Stuart Taylor is probably best known to South Africans as the presenter of SABC 3’s hit travel show, “Going Nowhere Slowly”. But when this Stellenbosch University science graduate is not in front of the camera with mud-powdered face and wind styled hair, Taylor is enchanting local and international audiences with his headline, stand-up comedy and magic shows.

His award-winning formula of a meticulous fusion of comedy and magic earned him recognition as South Africa’s Comedy Magic Champion, a title he held for three years. After ditching his microscope and lab coat, Taylor’s delightful potion of enigmatic entertainment has mesmerised audiences from theatres to boardrooms across South Africa, performing for many of the country’s top companies.

Taylor’s uncanny ability to cast spells of unbridled laughter on virtually any audience, earned him the adoration of critics and fans for his performances at the Pleasace Dome at the Edinburgh Fringe Festival, the Berlin International Comedy Festival and his sold-out comedy-magic theatre productions throughout South Africa.

His theatre production ‘Learner Husband’ played to critical acclaim across the country from the Baxter Theatre in Cape Town to the Market Theatre in Johannesburg as well as a successful run at the National Arts Festival in Grahamstown and The Montecasino Main Theatre. This show was built on the success of his previous 1-man show ‘Techni-Coloured’ which had scooped some amazing reviews and awards, winning the prestigious Overall Best Comedy award at the National Arts Festival (2008) and the Show Time award (2007) for the best solo performance.  In 2012 Stuart has toured the country with his latest solo offering ‘Money’s Too Tight To Mention’ as well as ‘Learner Husband’.


Akani Simbine is a South African sprinter. He competed in the 100 metres event at the 2013 World Championships in Athletics and 2016 Summer Olympics and he won the 2018 Commonwealth Games 100m final. He finished fifth in 9.94 seconds in the 100m final of the 2016 Olympics in Rio de Janeiro on 14 August 2016. He is the 2018 Commonwealth Games 100 metres champion.

Whilst an Information Science student at University of Pretoria, Simbine equaled the South African record while setting an event record on 9 July 2015 in his gold medal winning run at the 2015 Universiade in Gwangju, South Korea. Simbine broke the South African record in 100 m with a time of 9.89 seconds at the Gyulai István Memorial in Székesfehérvár on 18 July 2016. In the first meet of the 2017 IAAF Diamond League in Doha, Simbine won the 100m event with a time of 9.99 seconds.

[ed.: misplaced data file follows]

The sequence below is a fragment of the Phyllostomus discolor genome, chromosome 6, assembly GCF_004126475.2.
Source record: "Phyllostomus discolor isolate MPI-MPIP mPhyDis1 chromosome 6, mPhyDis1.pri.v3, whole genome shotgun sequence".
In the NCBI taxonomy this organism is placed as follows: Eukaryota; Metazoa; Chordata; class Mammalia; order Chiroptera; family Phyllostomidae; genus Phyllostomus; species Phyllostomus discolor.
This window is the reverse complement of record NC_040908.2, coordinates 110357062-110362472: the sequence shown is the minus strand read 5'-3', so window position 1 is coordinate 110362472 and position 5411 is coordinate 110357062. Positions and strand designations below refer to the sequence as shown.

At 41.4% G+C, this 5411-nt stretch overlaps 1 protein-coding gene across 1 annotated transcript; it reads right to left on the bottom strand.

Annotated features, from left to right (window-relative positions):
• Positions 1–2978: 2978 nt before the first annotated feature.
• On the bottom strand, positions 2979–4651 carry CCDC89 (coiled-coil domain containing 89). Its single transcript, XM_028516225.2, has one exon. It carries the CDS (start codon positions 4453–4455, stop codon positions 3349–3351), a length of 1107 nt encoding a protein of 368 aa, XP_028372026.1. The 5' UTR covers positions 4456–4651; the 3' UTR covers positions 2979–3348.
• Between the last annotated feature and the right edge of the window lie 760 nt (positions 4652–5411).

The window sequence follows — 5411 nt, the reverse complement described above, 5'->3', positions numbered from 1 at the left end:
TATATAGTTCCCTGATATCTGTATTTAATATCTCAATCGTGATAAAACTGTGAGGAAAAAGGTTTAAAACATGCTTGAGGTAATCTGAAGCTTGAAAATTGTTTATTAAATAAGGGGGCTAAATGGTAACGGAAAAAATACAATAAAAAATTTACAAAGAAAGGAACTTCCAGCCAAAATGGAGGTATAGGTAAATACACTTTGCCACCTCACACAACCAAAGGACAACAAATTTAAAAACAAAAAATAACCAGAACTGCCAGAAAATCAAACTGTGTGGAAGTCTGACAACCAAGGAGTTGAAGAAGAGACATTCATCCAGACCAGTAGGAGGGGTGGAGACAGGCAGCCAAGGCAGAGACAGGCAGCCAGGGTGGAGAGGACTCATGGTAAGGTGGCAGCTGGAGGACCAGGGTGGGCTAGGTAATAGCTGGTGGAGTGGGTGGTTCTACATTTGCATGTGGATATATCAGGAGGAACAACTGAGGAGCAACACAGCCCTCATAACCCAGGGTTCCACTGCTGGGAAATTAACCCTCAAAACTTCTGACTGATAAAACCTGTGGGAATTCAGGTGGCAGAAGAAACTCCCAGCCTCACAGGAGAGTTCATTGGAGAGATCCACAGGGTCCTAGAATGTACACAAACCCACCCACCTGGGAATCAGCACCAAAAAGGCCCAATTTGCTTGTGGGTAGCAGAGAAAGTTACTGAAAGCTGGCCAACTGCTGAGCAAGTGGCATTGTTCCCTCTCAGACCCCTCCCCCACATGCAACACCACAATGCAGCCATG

Simbine started his 2020 season with a 150 m race at the University of Johannesburg Stadium on 14 February, equaling the South African record time (15.08) while jogging to the finish line. He ran his first 100 m for the season on 14 March at the University of Pretoria Tuks Stadium. Unsure whether or not he would be able to compete later in the season because of the rapidly spreading COVID-19 pandemic, he pushed all the way to the finish line in a world-leading time of 9.91 seconds in the heats.


Sean Fitzpatrick is a former rugby union player who represented New Zealand, and is widely regarded as one of the finest players ever to come from that country.  A product of the powerful Auckland provincial side, Fitzpatrick made his international debut as one of the “Baby Blacks” in the 1986 Test series in France.

In 1992 Fitzpatrick was awarded the captaincy of the All Blacks, a position he held until his retirement from test rugby in 1997.

The 1996 tour of South Africa was the first series win by a New Zealand side in South Africa. The 1996 All Blacks were one of the great teams in the history of the game, and the series win cemented their captain’s place among the true greats. Continued success with Auckland in the NPC and the Auckland Blues in the new Super 12 continued in the following seasons, but it was clear that Fitzpatrick’s days in the game were numbered. He was carrying an injury in the autumn of 1997, yet such was his status that coach John Hart thought it would be good for the other players to include him in the party. He made his 92nd and final test appearance on 29 November 1997 as a substitute in the 42–7 victory against Wales at Wembley

Fitzpatrick was appointed an Officer of the New Zealand Order of Merit, for services to rugby, in the 1997 New Year Honours.[2] He remains an icon in New Zealand and is highly respected in South Africa. He was part of two of the finest frontrow combinations in rugby history, firstly with Steve McDowell and Richard Loe, and secondly with Craig Dowd and Olo Brown.